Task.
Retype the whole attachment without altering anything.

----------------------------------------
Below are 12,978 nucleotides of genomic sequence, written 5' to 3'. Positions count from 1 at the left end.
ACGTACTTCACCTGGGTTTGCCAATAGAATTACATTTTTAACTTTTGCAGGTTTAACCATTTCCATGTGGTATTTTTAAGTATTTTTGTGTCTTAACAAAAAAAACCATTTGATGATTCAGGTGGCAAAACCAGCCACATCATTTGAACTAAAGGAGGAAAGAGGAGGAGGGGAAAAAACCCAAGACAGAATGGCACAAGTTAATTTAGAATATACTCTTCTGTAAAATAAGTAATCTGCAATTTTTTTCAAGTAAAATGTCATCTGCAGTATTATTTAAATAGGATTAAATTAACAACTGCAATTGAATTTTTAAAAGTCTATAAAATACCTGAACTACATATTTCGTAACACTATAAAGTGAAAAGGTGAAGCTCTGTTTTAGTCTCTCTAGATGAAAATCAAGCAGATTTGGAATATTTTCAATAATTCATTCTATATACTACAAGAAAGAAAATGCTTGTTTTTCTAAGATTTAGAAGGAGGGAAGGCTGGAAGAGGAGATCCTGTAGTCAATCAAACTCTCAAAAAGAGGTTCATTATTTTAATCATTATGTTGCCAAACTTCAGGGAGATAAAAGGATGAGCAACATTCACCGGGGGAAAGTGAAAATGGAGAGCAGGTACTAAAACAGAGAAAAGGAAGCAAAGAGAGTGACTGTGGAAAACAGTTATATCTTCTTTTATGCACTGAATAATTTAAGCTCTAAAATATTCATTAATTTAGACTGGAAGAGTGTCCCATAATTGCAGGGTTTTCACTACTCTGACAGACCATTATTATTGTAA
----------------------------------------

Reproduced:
Below are 12,978 nucleotides of genomic sequence, written 5' to 3'. Positions count from 1 at the left end.
ACGTACTTCACCTGGGTTTGCCAATAGAATTACATTTTTAACTTTTGCAGGTTTAACCATTTCCATGTGGTATTTTTAAGTATTTTTGTGTCTTAACAAAAAAAACCATTTGATGATTCAGGTGGCAAAACCAGCCACATCATTTGAACTAAAGGAGGAAAGAGGAGGAGGGGAAAAAACCCAAGACAGAATGGCACAAGTTAATTTAGAATATACTCTTCTGTAAAATAAGTAATCTGCAATTTTTTTCAAGTAAAATGTCATCTGCAGTATTATTTAAATAGGATTAAATTAACAACTGCAATTGAATTTTTAAAAGTCTATAAAATACCTGAACTACATATTTCGTAACACTATAAAGTGAAAAGGTGAAGCTCTGTTTTAGTCTCTCTAGATGAAAATCAAGCAGATTTGGAATATTTTCAATAATTCATTCTATATACTACAAGAAAGAAAATGCTTGTTTTTCTAAGATTTAGAAGGAGGGAAGGCTGGAAGAGGAGATCCTGTAGTCAATCAAACTCTCAAAAAGAGGTTCATTATTTTAATCATTATGTTGCCAAACTTCAGGGAGATAAAAGGATGAGCAACATTCACCGGGGGAAAGTGAAAATGGAGAGCAGGTACTAAAACAGAGAAAAGGAAGCAAAGAGAGTGACTGTGGAAAACAGTTATATCTTCTTTTATGCACTGAATAATTTAAGCTCTAAAATATTCATTAATTTAGACTGGAAGAGTGTCCCATAATTGCAGGGTTTTCACTACTCTGACAGACCATTATTATTGTAA